Independent, 26.10.16/Pest Productions, XX.07.17
To all appearances, Norwegian Glittertind has forsaken those who enjoy folk-metal, by developing to far from its roots. We still had Myrkgrav, though. Until Lars Jensen last fall announced the disbanding of his one-man band.
The title of the album translates to “Thank you, and farewell; times have changed”, and with this last regards, Myrkgrav dies out with the banner held high.
This is the last chapter in the saga of Myrkgrav. Released digitally over half a year ago, and scheduled to be released physically this summer.
Takk og farvel; tida er blitt ei annen is an album that contains nine new compositions and five older songs. A nice mix of new, old and newly recorded ones can give associations to compilations, though this this ain't one. It doesn't sound disjointed and splaying like some of them do, either.
Vonde auer, originally released as single in early 2015, and the songs Sjuguttmyra and Uttjent, released on EP in 2013, have been restored with silk gloves. The difference from the originals is not significant, but a marginal improvement is sensible, especially in terms of less clipping. In addition, we find new-recorded 10th anniversary edition of Om å danse bekhette and Finnkjerringa from the debut Trollskau, skrømt og kølabrenning (2006). Both of the new versions make for a nice listen, though I still prefer the original version of the former especially, as the vocal was devilish, the guitar raw and the drums frenetically blast-beating. Even the choir-embossed clean vocals had a more grand feel to it, while it now appear more naked and mournful. That's not wrong either. Especially given the macabre story behind the historical lyrics, where a young boy is scalped by tearing of skin and hair to remove scab.
Besides these 25 minutes, Takk og farvel consist of 40 minutes of new music, of which the song Skjøn jomfru is found in both Norwegian and English versions. Together with the already mentioned songs, as well as the new songs Soterudsvarten and Tørrhard, two tough folk-metallers, this constitutes all the material with lyrics. The remaining five songs are great instrumental tracks with frequent incorporation of beautiful Hardanger fiddle.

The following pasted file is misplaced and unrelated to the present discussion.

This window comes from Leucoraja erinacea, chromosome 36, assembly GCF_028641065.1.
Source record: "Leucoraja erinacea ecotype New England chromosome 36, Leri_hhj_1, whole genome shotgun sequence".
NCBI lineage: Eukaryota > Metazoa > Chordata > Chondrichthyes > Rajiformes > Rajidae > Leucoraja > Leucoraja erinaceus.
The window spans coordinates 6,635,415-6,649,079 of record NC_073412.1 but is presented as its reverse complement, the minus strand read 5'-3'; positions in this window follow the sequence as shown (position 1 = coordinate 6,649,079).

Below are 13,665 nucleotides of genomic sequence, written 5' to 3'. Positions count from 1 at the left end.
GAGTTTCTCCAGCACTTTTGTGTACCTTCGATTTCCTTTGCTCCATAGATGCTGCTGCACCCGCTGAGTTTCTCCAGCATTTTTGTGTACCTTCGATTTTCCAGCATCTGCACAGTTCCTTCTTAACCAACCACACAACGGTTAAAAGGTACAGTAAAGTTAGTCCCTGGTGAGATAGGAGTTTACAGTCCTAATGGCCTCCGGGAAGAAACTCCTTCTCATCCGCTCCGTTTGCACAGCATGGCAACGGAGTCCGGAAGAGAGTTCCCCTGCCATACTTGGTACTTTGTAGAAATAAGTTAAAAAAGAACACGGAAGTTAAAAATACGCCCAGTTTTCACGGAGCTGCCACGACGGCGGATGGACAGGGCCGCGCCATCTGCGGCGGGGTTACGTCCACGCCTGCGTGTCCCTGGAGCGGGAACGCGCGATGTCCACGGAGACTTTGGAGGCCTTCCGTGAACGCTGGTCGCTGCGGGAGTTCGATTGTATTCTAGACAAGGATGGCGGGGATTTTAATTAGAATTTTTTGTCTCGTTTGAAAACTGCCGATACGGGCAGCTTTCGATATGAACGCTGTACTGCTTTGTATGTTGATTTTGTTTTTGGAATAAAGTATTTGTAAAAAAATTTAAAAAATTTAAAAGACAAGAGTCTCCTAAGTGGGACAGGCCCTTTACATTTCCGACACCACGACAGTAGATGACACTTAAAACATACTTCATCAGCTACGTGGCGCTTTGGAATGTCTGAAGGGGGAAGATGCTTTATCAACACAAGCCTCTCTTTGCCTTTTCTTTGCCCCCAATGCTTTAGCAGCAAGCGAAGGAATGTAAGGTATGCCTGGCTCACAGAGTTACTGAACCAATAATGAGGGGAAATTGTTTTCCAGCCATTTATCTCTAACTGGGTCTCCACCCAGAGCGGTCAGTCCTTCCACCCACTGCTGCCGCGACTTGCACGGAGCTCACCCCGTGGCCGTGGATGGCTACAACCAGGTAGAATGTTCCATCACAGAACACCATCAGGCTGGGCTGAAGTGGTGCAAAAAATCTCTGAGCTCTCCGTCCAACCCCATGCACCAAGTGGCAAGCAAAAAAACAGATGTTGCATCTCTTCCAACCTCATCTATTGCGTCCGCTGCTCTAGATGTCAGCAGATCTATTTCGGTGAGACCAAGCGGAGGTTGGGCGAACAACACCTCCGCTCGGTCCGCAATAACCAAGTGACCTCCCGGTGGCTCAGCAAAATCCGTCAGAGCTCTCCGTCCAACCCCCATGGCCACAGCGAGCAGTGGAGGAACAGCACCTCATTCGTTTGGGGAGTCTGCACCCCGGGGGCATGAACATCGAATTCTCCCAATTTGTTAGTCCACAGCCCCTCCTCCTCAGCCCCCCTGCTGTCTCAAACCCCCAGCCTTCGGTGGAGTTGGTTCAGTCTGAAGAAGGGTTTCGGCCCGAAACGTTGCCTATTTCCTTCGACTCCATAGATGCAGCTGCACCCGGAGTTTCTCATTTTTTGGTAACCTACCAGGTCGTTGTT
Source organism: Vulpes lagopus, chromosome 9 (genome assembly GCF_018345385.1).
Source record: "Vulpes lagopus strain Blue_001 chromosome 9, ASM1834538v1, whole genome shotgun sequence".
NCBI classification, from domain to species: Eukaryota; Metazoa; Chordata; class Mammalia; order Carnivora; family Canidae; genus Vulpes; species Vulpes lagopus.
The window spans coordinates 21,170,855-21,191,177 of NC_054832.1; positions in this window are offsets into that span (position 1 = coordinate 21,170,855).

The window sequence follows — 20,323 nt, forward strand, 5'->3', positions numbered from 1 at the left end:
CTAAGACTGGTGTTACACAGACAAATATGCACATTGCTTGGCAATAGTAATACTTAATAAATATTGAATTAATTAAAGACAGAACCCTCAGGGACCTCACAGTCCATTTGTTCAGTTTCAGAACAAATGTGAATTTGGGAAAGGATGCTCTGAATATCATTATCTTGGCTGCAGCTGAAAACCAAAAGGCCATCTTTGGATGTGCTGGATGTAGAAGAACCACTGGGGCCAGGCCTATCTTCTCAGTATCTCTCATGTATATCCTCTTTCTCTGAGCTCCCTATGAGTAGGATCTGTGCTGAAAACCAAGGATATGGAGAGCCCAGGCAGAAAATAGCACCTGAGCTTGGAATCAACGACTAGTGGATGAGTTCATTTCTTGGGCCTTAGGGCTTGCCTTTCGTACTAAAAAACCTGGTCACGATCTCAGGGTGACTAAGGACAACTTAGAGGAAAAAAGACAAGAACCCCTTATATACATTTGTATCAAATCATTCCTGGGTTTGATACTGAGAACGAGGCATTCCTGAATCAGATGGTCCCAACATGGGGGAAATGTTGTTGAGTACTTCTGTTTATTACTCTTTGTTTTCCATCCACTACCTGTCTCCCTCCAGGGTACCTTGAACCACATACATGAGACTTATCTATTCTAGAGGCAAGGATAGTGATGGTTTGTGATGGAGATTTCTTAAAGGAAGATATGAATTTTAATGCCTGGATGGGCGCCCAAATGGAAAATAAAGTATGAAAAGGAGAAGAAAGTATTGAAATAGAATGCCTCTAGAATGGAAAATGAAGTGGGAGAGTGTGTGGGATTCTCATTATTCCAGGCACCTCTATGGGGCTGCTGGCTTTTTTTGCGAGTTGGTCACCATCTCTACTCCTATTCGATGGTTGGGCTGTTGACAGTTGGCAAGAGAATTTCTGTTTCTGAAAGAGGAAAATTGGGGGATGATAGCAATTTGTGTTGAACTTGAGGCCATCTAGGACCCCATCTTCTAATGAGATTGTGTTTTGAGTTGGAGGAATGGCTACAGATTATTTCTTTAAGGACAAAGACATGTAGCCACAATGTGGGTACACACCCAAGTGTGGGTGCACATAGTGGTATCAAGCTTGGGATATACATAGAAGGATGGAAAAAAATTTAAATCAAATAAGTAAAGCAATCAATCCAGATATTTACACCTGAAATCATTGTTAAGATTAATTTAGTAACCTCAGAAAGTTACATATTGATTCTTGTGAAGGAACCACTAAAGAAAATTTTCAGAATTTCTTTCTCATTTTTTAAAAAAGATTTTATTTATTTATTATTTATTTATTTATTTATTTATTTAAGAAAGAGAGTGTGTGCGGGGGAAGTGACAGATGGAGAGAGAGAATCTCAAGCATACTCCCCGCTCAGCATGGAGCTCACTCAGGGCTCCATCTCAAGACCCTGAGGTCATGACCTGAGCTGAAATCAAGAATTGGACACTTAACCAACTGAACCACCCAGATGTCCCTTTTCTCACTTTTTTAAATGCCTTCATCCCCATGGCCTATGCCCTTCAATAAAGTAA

Another noticeable change to the newly restored version of Sjuguttmyra is that Bernt Fjellestad from Guardians of Time (and new vocalist in Susperia) has sung the clean vocal lines. Another guest is Nordvang from Blåhø (we're waiting for new material in anticipation!) And Quadrivium, in which Lars Jensen is still involved. Although there's not been much going on in that band recently either, unfortunately. The most important guest, however, is without doubt fiddler Olav Mjelva, who performs live with both Myrkgrav and Wardruna.
The Hardanger fiddle, as opposed to other fiddles and violins, has four to five resonance strings underneath the four top strings, which gives it a very distinctive and straight out amazing sound. The instrument has a central part in the album's expression, and lends a very Norwegian zest to Myrkgrav's folk-based compositions. Olav has also been much more involved than what your typical guest musician would normally be. Both during the composition of the music and in connection with the production. The sound is nice and clear, and spaciously dynamic with adequate punch.